The Temporal Nature of Success
was reminded of the temporal nature of success. More specifically,
what works at one point in time may not work at another point in
This was driven
home while watching the pool maintenance person pull into my driveway
the other day. Now, this same person has been servicing my pool
for almost 8 months. Every week, he pulls in the driveway and from
there pulls into a large dirt area on the side of the house (from
where the pool is easily accessible). The dirt is almost as hard
time, as I watch him pull into the driveway, it has been raining
steadily for almost a week. This much water combined with the soil
around my house makes the soil the consistency of oatmeal. Fortunately,
I see him and wave to him not to go back there. He waves back, but
keeps going. I yell. He waves some more. I just about dive in front
of his truck. To avoid running me over, he stops, but he is very
determined to drive onto the dirt (now mud). I try to reason with
him, but the lack of a common language is a small barrier to communication.
Finally, I make a spinning motion with my finger and a whizzing
sound and then point to his tires and then the dirt area. Communication,
He is luckier
than the plumber a couple of years ago, the last time we had this
much rain at once. He too decided to drive back there. When we tried
to tell him that he would get stuck, he wouldn't hear of it and
drove there anyway. Determination can change a lot of things in
this world. Whether you get stuck in mud isn't one of them. Finally
the plumber was willing to admit he couldn't get out without help.
So, we let him use the phone to call a tow truck. Even the driver
of the four-wheel drive tow truck wouldn't go where the plumber
had tried to go. They pulled him out with a winch. (As if to add
insult to injury, the plumber thought I should pay for the tow truck.
The pool guy
was luckier than the plumber. Maybe it was because he didn't want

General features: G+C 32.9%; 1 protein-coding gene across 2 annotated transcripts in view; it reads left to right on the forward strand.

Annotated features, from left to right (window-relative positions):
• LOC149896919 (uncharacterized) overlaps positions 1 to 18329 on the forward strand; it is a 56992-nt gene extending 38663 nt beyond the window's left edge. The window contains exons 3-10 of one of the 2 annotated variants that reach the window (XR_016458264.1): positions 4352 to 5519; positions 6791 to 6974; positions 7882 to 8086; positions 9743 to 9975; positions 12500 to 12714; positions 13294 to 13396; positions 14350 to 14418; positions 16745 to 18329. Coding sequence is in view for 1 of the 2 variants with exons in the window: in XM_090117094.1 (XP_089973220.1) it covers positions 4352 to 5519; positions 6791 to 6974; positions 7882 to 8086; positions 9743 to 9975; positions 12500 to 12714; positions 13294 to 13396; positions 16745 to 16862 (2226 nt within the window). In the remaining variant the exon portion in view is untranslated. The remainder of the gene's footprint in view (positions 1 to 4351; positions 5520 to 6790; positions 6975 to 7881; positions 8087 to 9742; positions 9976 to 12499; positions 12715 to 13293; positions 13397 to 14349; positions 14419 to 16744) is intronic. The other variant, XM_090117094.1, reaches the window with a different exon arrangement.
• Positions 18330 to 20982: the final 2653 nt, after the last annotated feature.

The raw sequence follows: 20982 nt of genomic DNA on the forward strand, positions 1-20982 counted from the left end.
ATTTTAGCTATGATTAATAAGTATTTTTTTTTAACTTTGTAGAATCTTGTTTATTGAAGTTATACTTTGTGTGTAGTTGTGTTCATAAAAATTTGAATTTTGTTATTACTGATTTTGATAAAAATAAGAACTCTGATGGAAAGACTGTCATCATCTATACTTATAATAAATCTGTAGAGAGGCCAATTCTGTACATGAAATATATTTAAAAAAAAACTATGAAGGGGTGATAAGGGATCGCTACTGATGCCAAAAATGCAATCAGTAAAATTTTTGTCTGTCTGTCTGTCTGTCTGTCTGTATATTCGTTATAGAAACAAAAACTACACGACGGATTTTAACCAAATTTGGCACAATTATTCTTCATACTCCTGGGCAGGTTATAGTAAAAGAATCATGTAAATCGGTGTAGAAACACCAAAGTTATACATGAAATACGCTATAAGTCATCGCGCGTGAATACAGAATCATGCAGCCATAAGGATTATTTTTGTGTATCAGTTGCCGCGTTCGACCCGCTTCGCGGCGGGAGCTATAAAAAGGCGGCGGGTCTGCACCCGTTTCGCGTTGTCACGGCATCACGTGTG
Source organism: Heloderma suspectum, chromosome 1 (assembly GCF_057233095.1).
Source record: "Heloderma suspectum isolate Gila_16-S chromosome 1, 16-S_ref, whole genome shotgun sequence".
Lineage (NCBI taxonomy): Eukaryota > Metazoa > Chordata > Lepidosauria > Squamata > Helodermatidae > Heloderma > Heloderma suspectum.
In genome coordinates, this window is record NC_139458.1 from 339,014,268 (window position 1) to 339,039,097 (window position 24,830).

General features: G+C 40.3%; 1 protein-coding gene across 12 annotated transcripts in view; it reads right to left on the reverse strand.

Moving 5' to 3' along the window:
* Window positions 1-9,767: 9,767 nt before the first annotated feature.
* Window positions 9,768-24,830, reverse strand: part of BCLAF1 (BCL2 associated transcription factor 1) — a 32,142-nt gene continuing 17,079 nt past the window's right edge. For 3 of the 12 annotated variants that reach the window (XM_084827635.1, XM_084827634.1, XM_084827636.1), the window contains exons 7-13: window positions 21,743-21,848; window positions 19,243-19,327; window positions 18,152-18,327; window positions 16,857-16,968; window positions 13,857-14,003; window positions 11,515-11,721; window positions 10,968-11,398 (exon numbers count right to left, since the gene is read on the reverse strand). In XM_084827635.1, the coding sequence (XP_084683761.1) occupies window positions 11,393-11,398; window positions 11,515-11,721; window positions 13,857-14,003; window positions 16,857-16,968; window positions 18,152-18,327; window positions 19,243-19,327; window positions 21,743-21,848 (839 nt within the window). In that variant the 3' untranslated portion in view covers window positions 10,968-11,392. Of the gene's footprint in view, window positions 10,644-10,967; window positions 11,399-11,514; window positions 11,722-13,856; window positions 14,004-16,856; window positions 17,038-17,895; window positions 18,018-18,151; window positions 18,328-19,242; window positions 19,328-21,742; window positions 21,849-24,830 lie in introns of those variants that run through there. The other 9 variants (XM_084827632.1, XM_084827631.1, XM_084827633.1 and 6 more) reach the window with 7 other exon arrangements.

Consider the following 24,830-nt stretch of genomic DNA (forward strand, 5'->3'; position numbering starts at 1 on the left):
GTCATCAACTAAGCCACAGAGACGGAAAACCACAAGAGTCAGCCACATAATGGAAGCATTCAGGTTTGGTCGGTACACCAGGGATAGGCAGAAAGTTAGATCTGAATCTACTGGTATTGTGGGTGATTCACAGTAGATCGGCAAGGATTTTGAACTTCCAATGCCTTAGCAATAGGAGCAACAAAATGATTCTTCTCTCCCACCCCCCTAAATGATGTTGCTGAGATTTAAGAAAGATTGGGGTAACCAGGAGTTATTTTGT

to park in the mud badly enough to run me over.
Now, there is
usually some factor other than the phase of the moon that affects
this temporal nature of success (or failure) - like, the weather.
Or, economic conditions. Or, whatever...
we seem to be conditioned to think that - if something worked once
(or a few times), it will work again. Sometimes we are even arrogant
enough to think that it was our own skill that made the difference
when, in fact, it was entirely factors beyond our control. Remember
This kind of
hubris was rampant in the Silicon Valley during the dot-com boom.
Entrepreneurs who had founded one company and watched it rise, left
and founded another. After all, it had been their skillful guidance
that had taken their company from nothing to millions or, in many
cases, billions. (Granted, there were some who failed even during
the good times, but not many.) Then, much to the surprise of everyone,
the second company failed.
Ah, the temporal
nature of success!
You see, a driver
who is really experienced driving in all sorts of conditions looks
at the mud and says "I'm not even going to try to go back there."
Perhaps we should hold executives to the same standards we hold
drivers. After all, that's why they make the big bucks, isn't it?
...to know how to read the market conditions and do the right thing.
Maybe they shouldn't let their ego get in the way. If the market
conditions aren't right, maybe it's the right time to NOT be the
founder of a company that will ultimately fail. But that leaves
us with a dilemma... What's an executive to do if he can't found
a company when he wants to?
Well, he could
always be a plumber.
Three Kinds of Engineers
Only Half Full
Taking a Sit
Making Decisions with Less Data
Temporal nature of success
what you're building
of the name